The recently established floor price and interconnection regime has helped Lanka Bell as confirmed by 1H results. It has also been successful in selling the excess capacity to other operators bringing in additional revenue.
Incorporated in 1997, Lanka Bell enjoys a tax holiday up to 2018 and it is the country’s leading CDMA 2000-1X (fixed line) operator. It also offers WiMax IEEE 802.16 d data service on the 3.5G spectrum, via 509 base stations and 65 branch offices throughout Sri Lanka. Lanka Bell is connected to the 65,000 kilometre long FLAG Global Undersea Gibre Optic Network that connects all continents of the world as well as to the 88,000 kilometre long Reliance Domestic Terrestrial Network covering the length and breadth of India. LBL owns and operates the sole landing station of FLAG in Sri Lanka.
The closing date for bids on Lanka Bell is 17 December.
Established in 1990, NAMAL is the pioneer unit trust and asset management company in Sri Lanka. Though first off the block, NAMAL with an estimated Rs. 8 billion worth of funds under management, is now second to Ceybank Asset Management, which claims 55% market share.
Daily FT learns that potential sale of Milford Holdings stake in NAMAL was informally in the market last month and there was heavy interest. Market talk was that a price of Rs. 350 million was sought for the 70% stake. This however couldn’t be confirmed but the decision to formally advertise and call for sealed bids suggest Harry Jayawardena is keen to fetch a higher price especially following the boost for Unit Trusts in Budget 2011 as well as to be transparent.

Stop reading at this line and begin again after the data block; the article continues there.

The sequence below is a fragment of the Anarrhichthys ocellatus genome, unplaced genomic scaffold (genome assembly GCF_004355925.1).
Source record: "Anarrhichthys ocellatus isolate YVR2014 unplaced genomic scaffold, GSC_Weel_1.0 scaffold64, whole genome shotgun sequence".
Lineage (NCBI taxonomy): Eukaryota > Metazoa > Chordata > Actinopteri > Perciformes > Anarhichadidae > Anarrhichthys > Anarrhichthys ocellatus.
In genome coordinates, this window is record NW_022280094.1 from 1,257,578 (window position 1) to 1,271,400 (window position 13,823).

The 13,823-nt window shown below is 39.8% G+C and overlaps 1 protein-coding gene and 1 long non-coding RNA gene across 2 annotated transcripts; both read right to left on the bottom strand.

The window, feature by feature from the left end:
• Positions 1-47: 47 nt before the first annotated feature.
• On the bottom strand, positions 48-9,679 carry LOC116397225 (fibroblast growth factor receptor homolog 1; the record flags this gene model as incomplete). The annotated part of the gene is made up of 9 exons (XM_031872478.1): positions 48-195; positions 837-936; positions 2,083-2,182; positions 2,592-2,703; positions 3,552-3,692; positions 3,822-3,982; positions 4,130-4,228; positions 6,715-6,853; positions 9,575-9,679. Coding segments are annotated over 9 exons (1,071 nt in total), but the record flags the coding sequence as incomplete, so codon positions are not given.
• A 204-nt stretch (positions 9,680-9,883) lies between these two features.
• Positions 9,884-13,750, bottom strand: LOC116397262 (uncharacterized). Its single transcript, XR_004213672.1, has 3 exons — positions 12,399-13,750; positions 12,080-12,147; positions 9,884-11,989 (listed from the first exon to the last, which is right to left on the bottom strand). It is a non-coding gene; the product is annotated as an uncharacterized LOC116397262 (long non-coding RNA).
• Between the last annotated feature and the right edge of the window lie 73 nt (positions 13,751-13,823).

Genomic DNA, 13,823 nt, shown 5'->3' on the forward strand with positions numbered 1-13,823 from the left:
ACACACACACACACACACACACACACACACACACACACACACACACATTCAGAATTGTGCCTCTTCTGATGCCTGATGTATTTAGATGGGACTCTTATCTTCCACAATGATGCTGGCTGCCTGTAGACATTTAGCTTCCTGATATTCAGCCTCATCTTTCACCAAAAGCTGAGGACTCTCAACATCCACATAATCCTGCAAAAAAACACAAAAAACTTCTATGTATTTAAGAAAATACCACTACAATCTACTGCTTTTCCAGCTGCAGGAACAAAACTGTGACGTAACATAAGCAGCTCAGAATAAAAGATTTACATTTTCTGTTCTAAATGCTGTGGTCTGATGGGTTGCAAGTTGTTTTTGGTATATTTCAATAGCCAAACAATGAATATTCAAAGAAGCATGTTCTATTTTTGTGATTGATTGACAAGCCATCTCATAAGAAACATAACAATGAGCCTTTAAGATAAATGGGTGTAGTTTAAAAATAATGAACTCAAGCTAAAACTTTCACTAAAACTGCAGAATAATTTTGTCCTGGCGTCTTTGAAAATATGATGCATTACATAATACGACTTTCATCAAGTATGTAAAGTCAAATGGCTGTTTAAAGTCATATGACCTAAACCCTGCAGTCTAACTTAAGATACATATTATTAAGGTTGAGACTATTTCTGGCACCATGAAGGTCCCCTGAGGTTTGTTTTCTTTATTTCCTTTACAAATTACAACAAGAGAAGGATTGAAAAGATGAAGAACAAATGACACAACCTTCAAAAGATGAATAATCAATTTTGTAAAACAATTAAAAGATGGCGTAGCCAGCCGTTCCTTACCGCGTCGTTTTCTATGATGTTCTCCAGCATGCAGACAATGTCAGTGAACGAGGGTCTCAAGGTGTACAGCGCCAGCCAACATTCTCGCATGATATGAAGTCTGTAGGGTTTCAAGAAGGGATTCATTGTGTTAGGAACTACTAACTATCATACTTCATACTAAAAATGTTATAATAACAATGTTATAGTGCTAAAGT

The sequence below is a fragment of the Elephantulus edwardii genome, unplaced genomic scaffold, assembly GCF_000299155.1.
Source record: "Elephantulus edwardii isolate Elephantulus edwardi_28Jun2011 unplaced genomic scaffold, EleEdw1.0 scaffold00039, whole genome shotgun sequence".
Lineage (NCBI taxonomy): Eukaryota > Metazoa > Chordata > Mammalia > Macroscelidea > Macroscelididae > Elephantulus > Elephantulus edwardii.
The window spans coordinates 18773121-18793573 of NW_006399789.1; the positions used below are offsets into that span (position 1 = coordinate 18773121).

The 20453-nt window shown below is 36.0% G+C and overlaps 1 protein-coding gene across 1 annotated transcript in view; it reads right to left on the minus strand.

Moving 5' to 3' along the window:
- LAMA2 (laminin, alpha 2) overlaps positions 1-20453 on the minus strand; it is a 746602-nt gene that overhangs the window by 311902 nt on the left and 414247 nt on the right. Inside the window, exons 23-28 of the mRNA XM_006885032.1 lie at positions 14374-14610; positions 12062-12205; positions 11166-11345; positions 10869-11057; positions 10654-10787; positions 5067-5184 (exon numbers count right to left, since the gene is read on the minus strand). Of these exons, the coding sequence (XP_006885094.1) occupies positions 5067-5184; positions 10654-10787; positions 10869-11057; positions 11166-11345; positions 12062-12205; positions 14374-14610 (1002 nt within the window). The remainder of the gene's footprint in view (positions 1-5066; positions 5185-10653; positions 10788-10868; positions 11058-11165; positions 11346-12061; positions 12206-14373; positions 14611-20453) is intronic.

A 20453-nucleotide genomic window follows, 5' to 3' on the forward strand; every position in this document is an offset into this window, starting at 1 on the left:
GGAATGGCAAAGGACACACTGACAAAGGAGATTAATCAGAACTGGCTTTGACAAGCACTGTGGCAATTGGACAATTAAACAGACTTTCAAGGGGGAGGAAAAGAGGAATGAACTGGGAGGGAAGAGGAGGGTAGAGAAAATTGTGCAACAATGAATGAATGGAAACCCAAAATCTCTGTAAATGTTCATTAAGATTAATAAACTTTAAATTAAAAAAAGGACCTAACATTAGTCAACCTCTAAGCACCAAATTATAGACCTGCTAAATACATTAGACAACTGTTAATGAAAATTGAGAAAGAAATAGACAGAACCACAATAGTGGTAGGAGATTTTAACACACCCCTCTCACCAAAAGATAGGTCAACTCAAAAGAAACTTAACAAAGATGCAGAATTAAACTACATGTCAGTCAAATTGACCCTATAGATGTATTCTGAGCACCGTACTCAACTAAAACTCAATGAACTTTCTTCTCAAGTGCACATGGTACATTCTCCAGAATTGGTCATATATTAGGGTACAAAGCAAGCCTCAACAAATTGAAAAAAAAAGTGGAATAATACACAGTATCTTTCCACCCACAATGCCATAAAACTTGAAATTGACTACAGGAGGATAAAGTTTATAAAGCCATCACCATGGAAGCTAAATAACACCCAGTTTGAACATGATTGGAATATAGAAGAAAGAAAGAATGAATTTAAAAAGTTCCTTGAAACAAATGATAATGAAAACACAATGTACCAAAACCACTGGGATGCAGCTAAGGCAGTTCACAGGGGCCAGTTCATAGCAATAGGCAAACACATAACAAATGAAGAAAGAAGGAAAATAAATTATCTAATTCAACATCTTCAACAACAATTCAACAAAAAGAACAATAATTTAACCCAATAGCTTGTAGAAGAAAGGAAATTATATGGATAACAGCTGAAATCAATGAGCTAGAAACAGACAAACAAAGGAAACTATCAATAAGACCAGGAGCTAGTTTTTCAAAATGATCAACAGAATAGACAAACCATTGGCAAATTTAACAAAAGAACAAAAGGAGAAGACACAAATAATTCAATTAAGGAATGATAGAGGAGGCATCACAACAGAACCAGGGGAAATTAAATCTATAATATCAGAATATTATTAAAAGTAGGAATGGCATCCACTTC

The 2011 Budget is highly favourable for Unit Trust industry hence NAMAL is expected to benefit. The proposal to permit foreign institutions and foreign nationals to invest in unit trust, and the proposed changes to the rate and basis of computation of VAT on financial services is beneficial to unit trust industry. Furthermore, the proposal on the reduction of rates of income tax will have a positive impact on the earnings after tax.
In that context, Milford Holdings is of the view that time is opportune to find an investor who is capable and keen to take the services of NAMAL to the Sri Lankan masses, overseas investors and institutions who seek professional avenues and products to invest in the Colombo stock market.
Interested parties to acquire control of NAMAL are required to submit bids by 23 December with a refundable bank draft of Rs. 250,000.
NAMAL offers many types of Unit Trusts comprising open-ended and close-ended types of investment schemes to suit investors’ short to long term investment objectives. NAMAL also offers portfolio management services for provident funds and institutional investors.
It has seven funds including the country’s only close -ended and listed fund – NAMAL Acuity Fund in partnership with Acuity Partners – a joint venture between HNB and DFCC. They include growth fund, equity fund, income fund, money market fund, and gilt edge fund. NAMAL in 2009/10 recorded a creditable growth in net profits by 18%.